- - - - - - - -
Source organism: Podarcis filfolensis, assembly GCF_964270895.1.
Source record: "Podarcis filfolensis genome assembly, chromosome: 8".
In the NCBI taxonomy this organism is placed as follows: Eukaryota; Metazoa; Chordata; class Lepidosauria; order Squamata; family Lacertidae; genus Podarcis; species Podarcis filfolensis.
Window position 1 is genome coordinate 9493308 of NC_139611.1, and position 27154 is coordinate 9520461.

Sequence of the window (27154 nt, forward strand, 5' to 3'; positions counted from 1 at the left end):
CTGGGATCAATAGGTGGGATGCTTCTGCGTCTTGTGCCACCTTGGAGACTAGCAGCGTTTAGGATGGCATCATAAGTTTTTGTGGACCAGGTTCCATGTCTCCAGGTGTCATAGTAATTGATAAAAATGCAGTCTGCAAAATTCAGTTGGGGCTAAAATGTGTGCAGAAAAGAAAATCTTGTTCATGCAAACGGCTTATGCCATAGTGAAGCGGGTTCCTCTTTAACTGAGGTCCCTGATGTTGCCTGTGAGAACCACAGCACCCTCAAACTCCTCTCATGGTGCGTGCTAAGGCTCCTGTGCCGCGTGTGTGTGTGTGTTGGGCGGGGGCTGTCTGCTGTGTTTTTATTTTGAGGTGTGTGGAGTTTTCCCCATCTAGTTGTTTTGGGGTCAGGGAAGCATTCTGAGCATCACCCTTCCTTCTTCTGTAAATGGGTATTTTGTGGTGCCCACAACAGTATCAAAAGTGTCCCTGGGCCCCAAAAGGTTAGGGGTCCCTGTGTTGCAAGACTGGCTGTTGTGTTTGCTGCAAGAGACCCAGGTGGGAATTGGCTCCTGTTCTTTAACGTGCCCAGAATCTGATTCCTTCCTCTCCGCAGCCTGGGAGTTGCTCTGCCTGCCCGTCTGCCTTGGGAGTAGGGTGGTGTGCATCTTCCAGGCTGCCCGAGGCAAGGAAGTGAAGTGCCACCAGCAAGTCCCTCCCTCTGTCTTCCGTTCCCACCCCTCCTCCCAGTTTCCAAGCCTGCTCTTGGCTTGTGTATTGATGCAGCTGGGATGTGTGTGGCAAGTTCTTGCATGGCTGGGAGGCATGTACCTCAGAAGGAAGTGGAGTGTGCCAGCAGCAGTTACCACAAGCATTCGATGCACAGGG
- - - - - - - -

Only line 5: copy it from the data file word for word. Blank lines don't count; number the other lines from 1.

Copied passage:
Sequence of the window (27154 nt, forward strand, 5' to 3'; positions counted from 1 at the left end):